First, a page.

I really couldn’t tell, when she left, if she was upset at the thought of an illness that she’d never heard of causing such issues for such a long time, if she was overwhelmed, or just didn’t care. She didn’t look up when she stammered, “I hope you get to feeling better soon.” But as I reflect back on it, her shoulders were hunched, and she kinda looked like a dog who has been beaten… or maybe like someone about to cry. I honestly don’t know. I wasn’t mean or snippy, I was just matter-of-fact.

This is what it is.

I rested my blazing head down on the edge of the table, closed my eyes against the too-bright lights, and practiced my deep breathing while I waited for my doctor to come in. I couldn’t wait to get back home, away from the lights, the ordinary sounds of life, that brought such searing pain to my oversensitive brain, back into my girl cave and the dark and quiet… one breath, one moment, at a time… but how I longed to set foot in a store, or just ride in the car without sunglasses and a scarf over my eyes…

But, This is what it is.

And what it is, is known as Chronic Fatigue Syndrome in the U.S., although in other countries – and by the WHO – what I have is ME: Myalgic Encephalomylitis.
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I called Rhiannon, a touch of panic in my tone of voice.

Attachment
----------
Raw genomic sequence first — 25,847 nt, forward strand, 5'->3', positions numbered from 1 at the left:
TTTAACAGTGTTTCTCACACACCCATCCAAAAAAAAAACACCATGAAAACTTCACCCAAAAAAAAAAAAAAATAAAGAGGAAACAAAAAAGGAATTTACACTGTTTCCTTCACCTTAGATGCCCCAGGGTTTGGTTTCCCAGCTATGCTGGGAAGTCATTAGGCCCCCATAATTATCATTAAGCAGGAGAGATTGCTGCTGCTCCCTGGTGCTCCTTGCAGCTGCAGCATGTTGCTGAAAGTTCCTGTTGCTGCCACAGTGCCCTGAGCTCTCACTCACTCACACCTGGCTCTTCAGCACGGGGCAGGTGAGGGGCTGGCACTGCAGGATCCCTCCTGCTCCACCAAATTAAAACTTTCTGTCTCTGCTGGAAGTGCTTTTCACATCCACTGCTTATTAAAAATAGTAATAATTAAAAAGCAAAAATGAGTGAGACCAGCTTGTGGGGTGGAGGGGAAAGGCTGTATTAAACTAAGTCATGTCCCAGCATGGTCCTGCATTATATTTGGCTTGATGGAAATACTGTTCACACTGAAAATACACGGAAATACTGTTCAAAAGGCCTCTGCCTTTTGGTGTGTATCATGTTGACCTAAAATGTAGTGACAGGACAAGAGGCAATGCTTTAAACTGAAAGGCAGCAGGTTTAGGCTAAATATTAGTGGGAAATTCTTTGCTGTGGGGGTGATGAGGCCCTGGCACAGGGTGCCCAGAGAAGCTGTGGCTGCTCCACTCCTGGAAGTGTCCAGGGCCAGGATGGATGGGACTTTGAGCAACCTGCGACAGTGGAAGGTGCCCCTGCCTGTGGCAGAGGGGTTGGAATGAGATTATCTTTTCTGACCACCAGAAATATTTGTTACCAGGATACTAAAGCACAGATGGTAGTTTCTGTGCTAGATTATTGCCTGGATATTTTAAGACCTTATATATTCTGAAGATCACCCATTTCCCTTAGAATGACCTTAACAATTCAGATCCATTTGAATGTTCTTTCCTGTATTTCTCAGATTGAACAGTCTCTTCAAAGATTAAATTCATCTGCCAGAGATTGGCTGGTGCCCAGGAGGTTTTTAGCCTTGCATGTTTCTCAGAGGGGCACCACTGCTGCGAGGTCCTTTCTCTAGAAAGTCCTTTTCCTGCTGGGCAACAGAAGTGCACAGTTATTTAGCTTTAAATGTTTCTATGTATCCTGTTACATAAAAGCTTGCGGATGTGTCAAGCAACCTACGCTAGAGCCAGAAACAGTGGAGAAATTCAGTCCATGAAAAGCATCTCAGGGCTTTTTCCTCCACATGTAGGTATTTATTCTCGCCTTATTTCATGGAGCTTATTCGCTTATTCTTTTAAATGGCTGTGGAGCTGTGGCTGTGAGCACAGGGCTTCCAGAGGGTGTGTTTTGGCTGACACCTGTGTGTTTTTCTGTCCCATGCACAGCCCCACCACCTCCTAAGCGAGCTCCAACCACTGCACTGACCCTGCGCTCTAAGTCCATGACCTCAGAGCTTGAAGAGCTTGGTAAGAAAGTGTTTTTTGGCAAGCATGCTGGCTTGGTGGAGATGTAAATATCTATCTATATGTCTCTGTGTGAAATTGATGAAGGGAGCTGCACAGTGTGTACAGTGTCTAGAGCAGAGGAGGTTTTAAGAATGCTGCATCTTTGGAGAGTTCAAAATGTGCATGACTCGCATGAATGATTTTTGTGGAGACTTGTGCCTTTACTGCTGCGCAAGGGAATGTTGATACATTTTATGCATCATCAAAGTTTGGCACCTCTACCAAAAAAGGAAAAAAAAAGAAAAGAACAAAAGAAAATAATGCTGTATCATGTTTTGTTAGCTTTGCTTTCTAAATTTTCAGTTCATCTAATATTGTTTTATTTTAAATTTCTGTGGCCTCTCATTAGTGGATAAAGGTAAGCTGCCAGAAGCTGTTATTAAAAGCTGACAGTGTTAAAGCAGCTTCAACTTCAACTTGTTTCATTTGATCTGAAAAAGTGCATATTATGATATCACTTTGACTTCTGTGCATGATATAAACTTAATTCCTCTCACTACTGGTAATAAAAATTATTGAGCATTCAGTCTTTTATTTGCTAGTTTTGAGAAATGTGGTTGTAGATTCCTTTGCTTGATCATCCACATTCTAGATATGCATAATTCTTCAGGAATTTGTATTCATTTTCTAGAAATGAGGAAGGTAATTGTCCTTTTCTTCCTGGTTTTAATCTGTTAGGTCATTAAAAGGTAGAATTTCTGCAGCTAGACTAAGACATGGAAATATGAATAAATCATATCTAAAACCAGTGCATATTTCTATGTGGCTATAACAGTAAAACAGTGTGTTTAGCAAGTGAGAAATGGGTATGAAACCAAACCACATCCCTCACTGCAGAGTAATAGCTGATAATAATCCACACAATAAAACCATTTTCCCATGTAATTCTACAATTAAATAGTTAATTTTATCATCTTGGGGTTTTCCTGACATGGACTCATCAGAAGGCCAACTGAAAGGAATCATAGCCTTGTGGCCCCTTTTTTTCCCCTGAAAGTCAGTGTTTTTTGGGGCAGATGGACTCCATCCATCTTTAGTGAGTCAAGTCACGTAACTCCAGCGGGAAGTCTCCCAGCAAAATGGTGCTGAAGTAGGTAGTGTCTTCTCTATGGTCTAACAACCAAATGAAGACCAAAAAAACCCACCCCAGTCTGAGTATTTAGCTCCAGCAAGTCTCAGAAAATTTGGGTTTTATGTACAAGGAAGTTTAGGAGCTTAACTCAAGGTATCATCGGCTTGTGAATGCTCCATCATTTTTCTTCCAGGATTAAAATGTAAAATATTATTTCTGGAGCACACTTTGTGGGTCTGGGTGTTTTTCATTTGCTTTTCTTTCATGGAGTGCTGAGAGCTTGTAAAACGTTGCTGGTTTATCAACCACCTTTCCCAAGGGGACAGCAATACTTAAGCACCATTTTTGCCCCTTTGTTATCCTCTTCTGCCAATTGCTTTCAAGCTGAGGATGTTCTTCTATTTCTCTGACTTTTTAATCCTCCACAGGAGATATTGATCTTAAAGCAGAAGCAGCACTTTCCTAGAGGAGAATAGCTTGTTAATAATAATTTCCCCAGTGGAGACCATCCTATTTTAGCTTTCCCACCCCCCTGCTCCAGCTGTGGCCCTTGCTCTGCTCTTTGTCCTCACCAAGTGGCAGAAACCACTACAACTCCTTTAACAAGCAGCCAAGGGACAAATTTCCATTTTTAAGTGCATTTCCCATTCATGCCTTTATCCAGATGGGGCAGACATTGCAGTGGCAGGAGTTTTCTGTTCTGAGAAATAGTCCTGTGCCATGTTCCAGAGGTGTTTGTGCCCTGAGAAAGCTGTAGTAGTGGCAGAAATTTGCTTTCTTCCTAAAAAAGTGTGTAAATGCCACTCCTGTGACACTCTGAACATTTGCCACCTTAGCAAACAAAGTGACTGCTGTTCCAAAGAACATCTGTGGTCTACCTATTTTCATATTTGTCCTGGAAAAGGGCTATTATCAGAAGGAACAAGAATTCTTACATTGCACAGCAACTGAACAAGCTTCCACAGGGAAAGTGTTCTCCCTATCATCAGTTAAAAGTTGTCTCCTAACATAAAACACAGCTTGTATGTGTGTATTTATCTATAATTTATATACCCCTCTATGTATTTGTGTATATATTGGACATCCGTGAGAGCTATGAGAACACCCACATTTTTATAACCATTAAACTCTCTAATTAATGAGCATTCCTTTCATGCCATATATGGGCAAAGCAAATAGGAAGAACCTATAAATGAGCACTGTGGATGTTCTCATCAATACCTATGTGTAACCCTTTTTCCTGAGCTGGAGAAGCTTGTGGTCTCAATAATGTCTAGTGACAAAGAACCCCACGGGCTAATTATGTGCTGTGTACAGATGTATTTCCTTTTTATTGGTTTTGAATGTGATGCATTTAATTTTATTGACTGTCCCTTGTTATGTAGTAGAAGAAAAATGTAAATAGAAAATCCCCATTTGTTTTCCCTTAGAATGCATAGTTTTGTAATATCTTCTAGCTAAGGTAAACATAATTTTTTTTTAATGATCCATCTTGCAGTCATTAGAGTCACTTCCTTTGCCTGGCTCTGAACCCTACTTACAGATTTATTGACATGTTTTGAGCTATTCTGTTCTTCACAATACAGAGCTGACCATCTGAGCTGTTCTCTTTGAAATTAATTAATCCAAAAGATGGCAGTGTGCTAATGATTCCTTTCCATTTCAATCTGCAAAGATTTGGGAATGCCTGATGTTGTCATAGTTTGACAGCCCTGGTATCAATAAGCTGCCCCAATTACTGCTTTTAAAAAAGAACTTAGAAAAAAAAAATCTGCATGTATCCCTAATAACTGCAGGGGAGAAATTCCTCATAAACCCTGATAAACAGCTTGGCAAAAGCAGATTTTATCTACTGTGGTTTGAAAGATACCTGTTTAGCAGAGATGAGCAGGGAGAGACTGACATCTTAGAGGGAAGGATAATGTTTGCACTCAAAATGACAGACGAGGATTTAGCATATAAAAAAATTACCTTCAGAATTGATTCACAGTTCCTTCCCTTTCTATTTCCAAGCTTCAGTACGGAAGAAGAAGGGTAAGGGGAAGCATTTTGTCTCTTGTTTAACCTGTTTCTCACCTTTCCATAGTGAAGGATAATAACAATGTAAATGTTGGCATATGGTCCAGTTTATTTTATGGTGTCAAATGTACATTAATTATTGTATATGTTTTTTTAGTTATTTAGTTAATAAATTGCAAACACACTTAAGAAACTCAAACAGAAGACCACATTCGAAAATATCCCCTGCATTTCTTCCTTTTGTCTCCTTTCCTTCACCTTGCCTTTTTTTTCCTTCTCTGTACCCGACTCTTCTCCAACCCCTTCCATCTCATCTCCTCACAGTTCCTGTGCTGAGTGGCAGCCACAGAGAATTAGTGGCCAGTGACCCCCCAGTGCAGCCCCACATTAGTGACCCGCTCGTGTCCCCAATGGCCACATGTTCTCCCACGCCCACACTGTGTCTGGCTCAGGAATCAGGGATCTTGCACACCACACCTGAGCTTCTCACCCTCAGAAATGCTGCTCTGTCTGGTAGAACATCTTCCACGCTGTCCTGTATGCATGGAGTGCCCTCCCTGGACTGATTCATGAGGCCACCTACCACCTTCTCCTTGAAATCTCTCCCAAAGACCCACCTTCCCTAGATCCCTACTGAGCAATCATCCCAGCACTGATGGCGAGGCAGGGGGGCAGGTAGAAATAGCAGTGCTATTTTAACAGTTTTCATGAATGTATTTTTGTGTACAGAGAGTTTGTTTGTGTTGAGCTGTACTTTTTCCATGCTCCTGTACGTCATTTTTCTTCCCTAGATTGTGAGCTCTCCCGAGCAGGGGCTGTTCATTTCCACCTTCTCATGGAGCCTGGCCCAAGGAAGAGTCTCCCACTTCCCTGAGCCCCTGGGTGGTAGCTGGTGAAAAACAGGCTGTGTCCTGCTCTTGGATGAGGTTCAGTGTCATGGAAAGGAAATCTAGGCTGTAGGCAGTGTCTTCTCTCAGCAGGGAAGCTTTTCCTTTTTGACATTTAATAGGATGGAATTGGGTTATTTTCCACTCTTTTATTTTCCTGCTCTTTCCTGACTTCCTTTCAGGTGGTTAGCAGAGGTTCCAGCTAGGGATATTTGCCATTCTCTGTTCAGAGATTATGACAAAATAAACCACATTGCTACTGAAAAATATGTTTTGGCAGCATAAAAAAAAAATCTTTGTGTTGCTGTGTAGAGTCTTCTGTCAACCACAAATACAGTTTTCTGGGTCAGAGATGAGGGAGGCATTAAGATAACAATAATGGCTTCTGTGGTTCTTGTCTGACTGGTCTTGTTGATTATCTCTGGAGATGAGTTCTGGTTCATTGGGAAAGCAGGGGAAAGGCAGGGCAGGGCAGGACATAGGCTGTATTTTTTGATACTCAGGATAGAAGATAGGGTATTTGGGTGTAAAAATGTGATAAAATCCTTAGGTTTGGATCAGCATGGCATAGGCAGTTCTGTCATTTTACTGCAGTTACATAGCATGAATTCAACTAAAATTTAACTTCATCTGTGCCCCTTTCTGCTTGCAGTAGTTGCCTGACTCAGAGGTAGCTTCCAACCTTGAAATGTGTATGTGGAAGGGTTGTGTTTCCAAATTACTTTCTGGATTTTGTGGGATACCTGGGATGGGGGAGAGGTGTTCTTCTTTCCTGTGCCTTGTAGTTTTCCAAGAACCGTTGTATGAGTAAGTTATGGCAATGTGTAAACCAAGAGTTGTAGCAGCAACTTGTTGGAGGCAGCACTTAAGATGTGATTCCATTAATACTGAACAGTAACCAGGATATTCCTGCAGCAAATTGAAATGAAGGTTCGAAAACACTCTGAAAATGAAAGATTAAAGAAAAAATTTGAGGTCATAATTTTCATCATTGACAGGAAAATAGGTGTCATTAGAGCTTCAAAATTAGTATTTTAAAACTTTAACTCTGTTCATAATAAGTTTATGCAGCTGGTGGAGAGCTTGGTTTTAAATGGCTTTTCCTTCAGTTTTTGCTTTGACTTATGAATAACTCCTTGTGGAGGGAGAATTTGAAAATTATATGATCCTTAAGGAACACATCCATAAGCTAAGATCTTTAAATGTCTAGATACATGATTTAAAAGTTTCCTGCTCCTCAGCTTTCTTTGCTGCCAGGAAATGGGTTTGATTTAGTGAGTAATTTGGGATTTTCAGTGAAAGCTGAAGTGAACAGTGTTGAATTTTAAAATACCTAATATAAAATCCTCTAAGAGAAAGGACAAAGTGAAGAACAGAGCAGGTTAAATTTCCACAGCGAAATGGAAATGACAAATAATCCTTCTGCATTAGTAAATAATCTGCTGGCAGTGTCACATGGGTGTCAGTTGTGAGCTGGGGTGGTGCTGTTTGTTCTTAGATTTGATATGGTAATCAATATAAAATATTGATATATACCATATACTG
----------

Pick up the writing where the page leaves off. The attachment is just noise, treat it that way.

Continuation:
I have screwed up. She made me a power smoothie before she left for shopping, and I drank it too fast.

“I didn’t even drink the whole thing, only half!” I explained.

Now, the icy drink sits in my stomach, and its chill spreads throughout my body. I have gone from warm to cold to shivering to teeth chattering to shaking all over.

It is 70 degrees outside. Two hours ago I was sitting out in the warm sun, lightly dressed. Now, I have my winter coat and fuzzy boots on, and I have hypothermia.

Most people don’t know that many of us with ME/CFS suffer from some form of dysautonomias. These are malfunctions of our autonomic nervous system – things that our bodies should handle automatically. These can affect many parts of our body. For some it affects how our body regulates – or fails to regulate – our body temperature.

Some of us also have muscle wasting or atrophy.

I have lost too much weight; most of my muscle mass, and I am struggling not to lose any more. At a hundred ten pounds, I cannot afford to.

And I cannot afford to be in hypothermia.

The shivering and shaking of my muscles is using up the valuable nutrients and energy of the high protein, RX, smoothie I just took in. I need every calorie I can consume, and every ounce of energy that I can hold on to.

Besides which, hypothermia is not a good condition for my struggling body, nor very pleasant.

I tell Rhiannon I have to get in the shower. This is beyond what a heating pad will fix.